Cash for comment is alright in Social Media

There is currently a trend amongst Youtube Vloggers (US) that transperancy is not a rule of social media and doing cash for comment is acceptable.

TV show Lie to Me have paid a number of vloggers to talk about their latest show with no disclosure from the vlogger about being paid.





The content is good, it is engaging, it is not a stretch from what these vloggers normally produce. So that makes it okay, right?

From a Vlogging source I was told that the reason they do 'cash for comment' is because they do not want to risk losing a large percentage of their audience (by doing full disclosure, they will be deemed as a sell out), whereas with cash for comment, a large percentage of their audience will not notice.


What is your opinion on self disclosure within Youtube? Do Vloggers need to be upfront about advertorial?



Gavin made a really good point on this subject on my post about Hill88 doing cash for comment

'When individuals begin to see themselves as mini-media businesses, the lines blur. Unfortunately, very few people have the capacity to deal with where that can take you - remember, the media businesses such as Fox have legions of people who have turned people into celebrities and celebrities into household names. There are disciples and practices around doing this. The difference is that it is done in a way that always reflects back on the "parent brand" (in the same way that Channel 9's stable of celebrities reflect back on Channel 9).

Individuals, on the other hand, are personal brands. There are fewer disciplines (and sometimes even awareness levels) in place. And as personal brands are built around trust and authenticity, any undisclosed dalliance with larger brands can be very damaging.

Unfortunately, once an outcome is achieved and the hard-earned brand equity has been extinguished (for cash/product/promise), those individuals (and their personal brands) can be easily discarded ... '



If the States is anything to go by, we may need to realign our thoughts about our vision and values of Social Media Advertising in Australia.

Update: Australian Hughsnews is getting paid cash for comment by Fox in the competition.

8 comments:

The Lost Agency said...

hmmm... well i guess its better than being paid by companies to digg their articles under different logins, who are all strangely friends...

how is this any different to interviewing a sponsor on a podcast...?

Daniel Oyston said...

@ The Lost Agency. It is different from interviewing a sponsor on a podcast because 1) sponsors are disclosed (therefore everyone knows that they sponsor) and 2) because what is said by an interviewee is not necessarily the views of the interviewer (although you would assume there is some a

I personally do not see a problem with cash for comment so long as the person is aligned with the product/theme etc. If they wouldn’t then they are absolutely lying.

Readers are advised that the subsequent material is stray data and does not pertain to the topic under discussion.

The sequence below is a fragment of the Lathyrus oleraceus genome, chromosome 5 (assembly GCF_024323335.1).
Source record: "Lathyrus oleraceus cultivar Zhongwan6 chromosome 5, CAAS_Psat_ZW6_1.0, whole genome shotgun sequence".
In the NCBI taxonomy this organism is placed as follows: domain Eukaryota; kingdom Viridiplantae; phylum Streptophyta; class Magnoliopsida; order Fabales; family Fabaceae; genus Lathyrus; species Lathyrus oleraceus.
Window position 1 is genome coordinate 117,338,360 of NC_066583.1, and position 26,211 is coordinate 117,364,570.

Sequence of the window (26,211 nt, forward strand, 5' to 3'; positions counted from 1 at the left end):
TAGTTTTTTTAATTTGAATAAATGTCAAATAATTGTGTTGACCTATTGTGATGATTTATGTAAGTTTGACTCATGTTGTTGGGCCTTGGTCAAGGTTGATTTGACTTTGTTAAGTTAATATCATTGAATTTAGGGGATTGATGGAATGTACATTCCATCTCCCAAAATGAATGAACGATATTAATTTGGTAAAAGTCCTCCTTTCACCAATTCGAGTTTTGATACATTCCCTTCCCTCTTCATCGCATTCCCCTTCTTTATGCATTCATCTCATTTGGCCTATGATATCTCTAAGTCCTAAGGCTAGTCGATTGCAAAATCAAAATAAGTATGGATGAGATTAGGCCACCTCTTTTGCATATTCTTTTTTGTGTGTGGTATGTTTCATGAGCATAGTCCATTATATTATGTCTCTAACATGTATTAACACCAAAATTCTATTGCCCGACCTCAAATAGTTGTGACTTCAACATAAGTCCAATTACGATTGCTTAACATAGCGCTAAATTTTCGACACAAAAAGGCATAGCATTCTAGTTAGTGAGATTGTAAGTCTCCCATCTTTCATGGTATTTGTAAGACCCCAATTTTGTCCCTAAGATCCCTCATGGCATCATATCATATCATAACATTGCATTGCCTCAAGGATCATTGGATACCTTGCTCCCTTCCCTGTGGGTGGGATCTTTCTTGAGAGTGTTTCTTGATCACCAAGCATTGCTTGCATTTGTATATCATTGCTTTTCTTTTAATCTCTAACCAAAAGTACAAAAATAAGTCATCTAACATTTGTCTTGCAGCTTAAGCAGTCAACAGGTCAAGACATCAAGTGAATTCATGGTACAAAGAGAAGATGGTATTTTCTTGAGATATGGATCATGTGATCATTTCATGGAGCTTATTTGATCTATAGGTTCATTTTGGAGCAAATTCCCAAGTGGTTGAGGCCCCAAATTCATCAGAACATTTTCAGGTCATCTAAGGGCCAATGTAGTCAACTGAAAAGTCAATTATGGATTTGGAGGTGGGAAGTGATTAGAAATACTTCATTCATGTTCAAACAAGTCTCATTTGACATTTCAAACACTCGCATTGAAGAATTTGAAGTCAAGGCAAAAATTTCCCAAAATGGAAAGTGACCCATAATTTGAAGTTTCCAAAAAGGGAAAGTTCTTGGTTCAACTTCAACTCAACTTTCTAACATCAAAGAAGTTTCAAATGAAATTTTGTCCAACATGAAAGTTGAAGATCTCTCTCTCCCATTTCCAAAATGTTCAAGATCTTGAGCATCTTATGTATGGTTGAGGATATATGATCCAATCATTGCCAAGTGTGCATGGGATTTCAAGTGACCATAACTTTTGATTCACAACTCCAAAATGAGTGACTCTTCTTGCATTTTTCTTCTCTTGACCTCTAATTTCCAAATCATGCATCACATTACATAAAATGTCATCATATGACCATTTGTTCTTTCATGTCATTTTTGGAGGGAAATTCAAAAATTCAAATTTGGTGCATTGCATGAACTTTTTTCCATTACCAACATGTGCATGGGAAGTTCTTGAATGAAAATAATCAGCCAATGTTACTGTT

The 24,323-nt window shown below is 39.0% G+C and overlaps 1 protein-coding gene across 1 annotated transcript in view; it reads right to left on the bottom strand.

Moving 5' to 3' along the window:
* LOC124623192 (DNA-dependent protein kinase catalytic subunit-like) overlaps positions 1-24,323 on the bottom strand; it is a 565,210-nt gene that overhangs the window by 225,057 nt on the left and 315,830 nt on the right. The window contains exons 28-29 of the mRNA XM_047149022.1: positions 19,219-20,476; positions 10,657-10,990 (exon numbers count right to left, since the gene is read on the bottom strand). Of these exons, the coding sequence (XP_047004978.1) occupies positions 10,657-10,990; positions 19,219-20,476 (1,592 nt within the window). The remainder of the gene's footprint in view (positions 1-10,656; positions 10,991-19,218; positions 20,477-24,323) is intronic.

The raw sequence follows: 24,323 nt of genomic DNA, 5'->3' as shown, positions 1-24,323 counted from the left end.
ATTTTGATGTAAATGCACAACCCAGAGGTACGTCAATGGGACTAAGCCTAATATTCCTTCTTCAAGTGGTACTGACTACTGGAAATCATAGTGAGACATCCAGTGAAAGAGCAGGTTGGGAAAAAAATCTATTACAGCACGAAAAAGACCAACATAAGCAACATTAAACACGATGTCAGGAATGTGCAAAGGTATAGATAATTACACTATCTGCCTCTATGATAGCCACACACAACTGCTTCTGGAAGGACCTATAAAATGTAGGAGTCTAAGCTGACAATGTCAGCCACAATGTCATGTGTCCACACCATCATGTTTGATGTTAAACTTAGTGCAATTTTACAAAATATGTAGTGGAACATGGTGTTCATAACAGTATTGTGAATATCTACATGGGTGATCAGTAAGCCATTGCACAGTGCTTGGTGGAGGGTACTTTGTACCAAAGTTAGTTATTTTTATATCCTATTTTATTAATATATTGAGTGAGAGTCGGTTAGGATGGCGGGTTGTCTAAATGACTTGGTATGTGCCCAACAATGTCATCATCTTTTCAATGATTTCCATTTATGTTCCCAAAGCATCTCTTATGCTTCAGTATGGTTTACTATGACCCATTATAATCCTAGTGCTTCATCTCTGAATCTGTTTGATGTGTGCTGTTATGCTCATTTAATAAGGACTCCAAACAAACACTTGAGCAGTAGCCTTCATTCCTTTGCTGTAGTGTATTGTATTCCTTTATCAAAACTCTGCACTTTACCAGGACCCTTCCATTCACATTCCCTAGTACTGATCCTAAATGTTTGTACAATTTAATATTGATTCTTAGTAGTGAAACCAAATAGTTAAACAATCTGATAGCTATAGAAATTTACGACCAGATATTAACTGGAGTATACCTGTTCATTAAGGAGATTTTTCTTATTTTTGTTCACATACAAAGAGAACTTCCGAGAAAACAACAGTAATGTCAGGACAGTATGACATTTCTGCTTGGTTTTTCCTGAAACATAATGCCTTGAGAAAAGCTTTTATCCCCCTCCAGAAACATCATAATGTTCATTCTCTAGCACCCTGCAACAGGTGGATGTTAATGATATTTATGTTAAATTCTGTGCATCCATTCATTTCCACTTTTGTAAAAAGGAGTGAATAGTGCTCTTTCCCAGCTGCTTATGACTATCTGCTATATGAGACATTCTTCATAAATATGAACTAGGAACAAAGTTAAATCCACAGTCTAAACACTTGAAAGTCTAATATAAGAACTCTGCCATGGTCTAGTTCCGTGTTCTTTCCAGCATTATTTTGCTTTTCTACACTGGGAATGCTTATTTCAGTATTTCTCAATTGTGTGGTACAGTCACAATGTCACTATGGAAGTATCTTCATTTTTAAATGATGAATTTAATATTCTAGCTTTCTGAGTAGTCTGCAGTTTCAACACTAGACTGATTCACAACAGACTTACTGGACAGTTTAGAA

I don’t know much about it but isn’t it kinda illegal? E.g. John Laws, Alan Jones etc? Or is that just in the radio community? Regardless, if it is illegal only in radio then those rules are based on the fact that people can be misled by cash for comment and that ultimately it is a bad thing.

@Julian. For a while some of us have been noting that the rules of social media are being defined by those that practice it (by that I mean active bloggers etc) in the hope of keeping the corporates/brands from “polluting it” … but maybe the cracks are starting to appear?

flashman said...

"A shill is an associate of a person selling goods or services or a political group, who pretends no association to the seller/group and assumes the air of an enthusiastic customer."

Hugh, you're a shill mate.

Julian Cole said...

@flashman; After the SMH article (http://www.smh.com.au/articles/2009/02/19/1234632880291.html),

I think HughsNews got the raw end of the stick on this one. I think he makes a valid point in that he does have control over what he produces.

We are currently in a formation time where we are still trying to figure out what is acceptable and what is not in this space.

I was not taking sides, I was just trying to open the discussion up on this blog!

Paul Baiguerra said...

The particular audience makes all the difference.

If your audience knows you have/will accept cash for comment and are still with you then what does it matter? However if your audience believes you are an independent commentator then surely non-disclosure becomes more of an issue for the publisher.

Chris Brogan faced a storm in a teacup over his Kmart posts but he had clearly stated their involvement up front.

If someone I read/watch is paid, and is open about that, I could care less. But endorsements without disclosure with money involved feels kinda grubby.

I'd love to see a paid commentator laying into said product or service but I guess that'll never happen

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